His F-4 Phantom II was shot down over Laos on January 2, 1970 and he was never recovered. His wife, Donna (my husband’s sister) was expecting their son in April and she delivered without his support. A life and future were cut tragically short.
June 6, 1944, 160,000 Allied troops landed along a 50-mile stretch of heavily-fortified French coastline to fight Nazi Germany on the beaches of Normandy, France. General Dwight D. Eisenhower called the operation a crusade in which “we will accept nothing less than full victory.” More than 5,000 Ships and 13,000 aircraft supported the D-Day invasion, and by day’s end on June 6, the Allies gained a foot- hold in Normandy. The D-Day cost was high -more than 9,000 Allied Soldiers were killed or wounded — but more than 100,000 Soldiers began the march across Europe to defeat Hitler.
“This is how a President of the United States celebrates Freedom with humility and represents his country with class. “
This was previously published in May 2010, but I’m moving it to May 2014.
Remind those of our sacrifice and don’t confuse arrogance with leadership. How many French, Dutch, Italians, Belgians and Brits are buried on our soil, defending us against our enemies? We don’t ask for praise, but we have absolutely no need to apologize!
Our arrogance in alphabetical order:
1. The American Cemetery at Aisne-Marne, France. A total of 2289 of our military dead.
After half their numbers perished during the 1st winter, Governor Bradford came up with a novel concept. Private property!
Taken from http://www.swarthmore.edu/SocSci/bdorsey1/41docs/14-bra.html written by William Bradford, the governor of the Plymouth Colony
[Social organization of property and economics at Plymouth – 1623]
All this while no supply was heard of, neither knew they when they might expecte any. So they begane to thinke how they might raise as much corne as they could, and obtaine a better crop than they had done, that they might not still thus languish in misery. At length, after much debate of things, the Gov[erno]r (with the advise of the chiefest amongst them) gave way that they should set corne every man for his owne particular, and in that regard trust to themselves; in all other things to goe on in the generall way as before. And so assigned to every family a parcel of land, according to the proportion of their number for that end, only for present use (but made no division for inheritance), and ranged all boys and youth under some family. This had very good success; for it made all hands very industrious, so as much more corne was planted than other ways would have been by any means the Gov[erno]r or any other could use, and saved him a great deall of trouble, and gave far better content. The women now wente willingly., into the field, and tooke their little-ones with them to set corne, which before would allege weakness, and inability; whom to have compelled would have been thought great tyranny and oppression.’ Read more »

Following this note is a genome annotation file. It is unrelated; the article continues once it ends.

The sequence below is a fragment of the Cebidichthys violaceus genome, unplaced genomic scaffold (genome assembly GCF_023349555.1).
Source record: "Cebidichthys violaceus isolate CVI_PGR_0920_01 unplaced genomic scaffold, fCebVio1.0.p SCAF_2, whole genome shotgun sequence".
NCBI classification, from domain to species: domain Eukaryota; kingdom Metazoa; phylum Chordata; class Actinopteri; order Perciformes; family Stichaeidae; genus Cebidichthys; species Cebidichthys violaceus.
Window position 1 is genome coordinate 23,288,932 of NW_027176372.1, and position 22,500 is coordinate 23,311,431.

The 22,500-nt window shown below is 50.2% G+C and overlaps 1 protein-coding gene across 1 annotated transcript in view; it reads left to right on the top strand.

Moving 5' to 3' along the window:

This was filmed in August 2013 (better late than never!). Levin talks about his new book, The Liberty Amendments, Restoring the American Republic. It is based upon Article V of the Constitution which describes how amendments may be proposed and ratified.
Amendments may be proposed by either:
- Two-thirds (supermajority) of both the Senate and the House of Representatives of the United States Congress
- By a national convention assembled at the request of the legislatures of at least two-thirds (at least 34) of the United States’ 50 states
To become part of the Constitution, amendments must then be ratified either by approval of:
- The legislatures of three-fourths (at least 38) of the states; or
- State ratifying conventions held in three-fourths of the states.
Fat chance that Congress would propose a term limits amendment on itself, but the states have the power to do so. How about term limits for Supreme Court Justices as well? What about amendments to limit taxing and spending? Levin suggests 11 amendments well worth considering. They offer hope for our Republic.